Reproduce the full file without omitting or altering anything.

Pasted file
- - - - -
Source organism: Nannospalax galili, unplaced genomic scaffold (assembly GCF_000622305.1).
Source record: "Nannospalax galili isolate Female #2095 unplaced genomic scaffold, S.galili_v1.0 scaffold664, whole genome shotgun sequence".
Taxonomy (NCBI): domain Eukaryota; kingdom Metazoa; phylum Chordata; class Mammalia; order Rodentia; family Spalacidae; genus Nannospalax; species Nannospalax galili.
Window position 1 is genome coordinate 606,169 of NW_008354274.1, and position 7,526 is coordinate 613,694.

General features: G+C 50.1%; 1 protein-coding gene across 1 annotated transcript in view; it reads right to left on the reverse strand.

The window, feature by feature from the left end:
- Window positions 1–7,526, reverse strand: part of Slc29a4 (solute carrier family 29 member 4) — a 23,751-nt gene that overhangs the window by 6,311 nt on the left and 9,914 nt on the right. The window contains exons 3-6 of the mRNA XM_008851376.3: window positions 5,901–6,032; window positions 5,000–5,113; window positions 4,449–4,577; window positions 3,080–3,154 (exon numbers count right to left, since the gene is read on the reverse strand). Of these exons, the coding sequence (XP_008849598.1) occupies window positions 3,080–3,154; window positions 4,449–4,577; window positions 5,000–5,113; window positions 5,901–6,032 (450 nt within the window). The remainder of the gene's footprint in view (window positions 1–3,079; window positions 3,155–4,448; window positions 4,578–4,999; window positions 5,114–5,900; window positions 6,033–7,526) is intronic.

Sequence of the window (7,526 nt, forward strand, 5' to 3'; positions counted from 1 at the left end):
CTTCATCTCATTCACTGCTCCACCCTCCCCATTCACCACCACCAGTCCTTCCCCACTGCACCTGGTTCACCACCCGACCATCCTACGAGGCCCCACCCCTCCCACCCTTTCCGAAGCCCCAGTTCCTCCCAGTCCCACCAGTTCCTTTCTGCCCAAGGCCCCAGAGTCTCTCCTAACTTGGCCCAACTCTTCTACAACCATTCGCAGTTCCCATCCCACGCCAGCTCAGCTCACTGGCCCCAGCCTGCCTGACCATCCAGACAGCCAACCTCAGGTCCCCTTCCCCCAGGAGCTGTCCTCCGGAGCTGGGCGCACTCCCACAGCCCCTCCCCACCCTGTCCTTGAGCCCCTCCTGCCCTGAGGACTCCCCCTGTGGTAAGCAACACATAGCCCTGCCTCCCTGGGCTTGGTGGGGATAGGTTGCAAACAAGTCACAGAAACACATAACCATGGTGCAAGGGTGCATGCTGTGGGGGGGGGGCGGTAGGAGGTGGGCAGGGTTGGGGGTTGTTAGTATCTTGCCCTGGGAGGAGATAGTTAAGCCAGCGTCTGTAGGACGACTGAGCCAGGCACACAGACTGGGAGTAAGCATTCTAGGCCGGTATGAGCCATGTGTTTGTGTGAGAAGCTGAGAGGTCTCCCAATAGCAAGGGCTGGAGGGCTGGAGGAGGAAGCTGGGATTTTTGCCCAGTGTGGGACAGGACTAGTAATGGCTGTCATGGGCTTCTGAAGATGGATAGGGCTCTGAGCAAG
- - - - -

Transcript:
Source organism: Nannospalax galili, unplaced genomic scaffold (assembly GCF_000622305.1).
Source record: "Nannospalax galili isolate Female #2095 unplaced genomic scaffold, S.galili_v1.0 scaffold664, whole genome shotgun sequence".
Taxonomy (NCBI): domain Eukaryota; kingdom Metazoa; phylum Chordata; class Mammalia; order Rodentia; family Spalacidae; genus Nannospalax; species Nannospalax galili.
Window position 1 is genome coordinate 606,169 of NW_008354274.1, and position 7,526 is coordinate 613,694.

General features: G+C 50.1%; 1 protein-coding gene across 1 annotated transcript in view; it reads right to left on the reverse strand.

The window, feature by feature from the left end:
- Window positions 1–7,526, reverse strand: part of Slc29a4 (solute carrier family 29 member 4) — a 23,751-nt gene that overhangs the window by 6,311 nt on the left and 9,914 nt on the right. The window contains exons 3-6 of the mRNA XM_008851376.3: window positions 5,901–6,032; window positions 5,000–5,113; window positions 4,449–4,577; window positions 3,080–3,154 (exon numbers count right to left, since the gene is read on the reverse strand). Of these exons, the coding sequence (XP_008849598.1) occupies window positions 3,080–3,154; window positions 4,449–4,577; window positions 5,000–5,113; window positions 5,901–6,032 (450 nt within the window). The remainder of the gene's footprint in view (window positions 1–3,079; window positions 3,155–4,448; window positions 4,578–4,999; window positions 5,114–5,900; window positions 6,033–7,526) is intronic.

Sequence of the window (7,526 nt, forward strand, 5' to 3'; positions counted from 1 at the left end):
CTTCATCTCATTCACTGCTCCACCCTCCCCATTCACCACCACCAGTCCTTCCCCACTGCACCTGGTTCACCACCCGACCATCCTACGAGGCCCCACCCCTCCCACCCTTTCCGAAGCCCCAGTTCCTCCCAGTCCCACCAGTTCCTTTCTGCCCAAGGCCCCAGAGTCTCTCCTAACTTGGCCCAACTCTTCTACAACCATTCGCAGTTCCCATCCCACGCCAGCTCAGCTCACTGGCCCCAGCCTGCCTGACCATCCAGACAGCCAACCTCAGGTCCCCTTCCCCCAGGAGCTGTCCTCCGGAGCTGGGCGCACTCCCACAGCCCCTCCCCACCCTGTCCTTGAGCCCCTCCTGCCCTGAGGACTCCCCCTGTGGTAAGCAACACATAGCCCTGCCTCCCTGGGCTTGGTGGGGATAGGTTGCAAACAAGTCACAGAAACACATAACCATGGTGCAAGGGTGCATGCTGTGGGGGGGGGGCGGTAGGAGGTGGGCAGGGTTGGGGGTTGTTAGTATCTTGCCCTGGGAGGAGATAGTTAAGCCAGCGTCTGTAGGACGACTGAGCCAGGCACACAGACTGGGAGTAAGCATTCTAGGCCGGTATGAGCCATGTGTTTGTGTGAGAAGCTGAGAGGTCTCCCAATAGCAAGGGCTGGAGGGCTGGAGGAGGAAGCTGGGATTTTTGCCCAGTGTGGGACAGGACTAGTAATGGCTGTCATGGGCTTCTGAAGATGGATAGGGCTCTGAGCAAG